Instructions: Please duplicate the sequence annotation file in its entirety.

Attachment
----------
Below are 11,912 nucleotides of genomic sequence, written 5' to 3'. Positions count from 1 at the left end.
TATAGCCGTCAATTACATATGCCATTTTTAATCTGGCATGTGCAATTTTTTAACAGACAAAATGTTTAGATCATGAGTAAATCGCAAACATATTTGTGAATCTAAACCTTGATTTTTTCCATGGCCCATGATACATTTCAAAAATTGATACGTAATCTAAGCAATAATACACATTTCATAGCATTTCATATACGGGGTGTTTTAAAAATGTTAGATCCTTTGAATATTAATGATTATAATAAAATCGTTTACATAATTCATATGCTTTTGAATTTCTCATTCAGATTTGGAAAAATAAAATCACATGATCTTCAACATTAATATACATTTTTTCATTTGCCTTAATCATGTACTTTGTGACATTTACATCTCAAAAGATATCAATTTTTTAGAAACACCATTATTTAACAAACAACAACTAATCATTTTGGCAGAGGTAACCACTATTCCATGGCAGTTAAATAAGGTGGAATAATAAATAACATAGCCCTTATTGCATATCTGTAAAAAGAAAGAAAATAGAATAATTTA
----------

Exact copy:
Below are 11,912 nucleotides of genomic sequence, written 5' to 3'. Positions count from 1 at the left end.
TATAGCCGTCAATTACATATGCCATTTTTAATCTGGCATGTGCAATTTTTTAACAGACAAAATGTTTAGATCATGAGTAAATCGCAAACATATTTGTGAATCTAAACCTTGATTTTTTCCATGGCCCATGATACATTTCAAAAATTGATACGTAATCTAAGCAATAATACACATTTCATAGCATTTCATATACGGGGTGTTTTAAAAATGTTAGATCCTTTGAATATTAATGATTATAATAAAATCGTTTACATAATTCATATGCTTTTGAATTTCTCATTCAGATTTGGAAAAATAAAATCACATGATCTTCAACATTAATATACATTTTTTCATTTGCCTTAATCATGTACTTTGTGACATTTACATCTCAAAAGATATCAATTTTTTAGAAACACCATTATTTAACAAACAACAACTAATCATTTTGGCAGAGGTAACCACTATTCCATGGCAGTTAAATAAGGTGGAATAATAAATAACATAGCCCTTATTGCATATCTGTAAAAAGAAAGAAAATAGAATAATTTA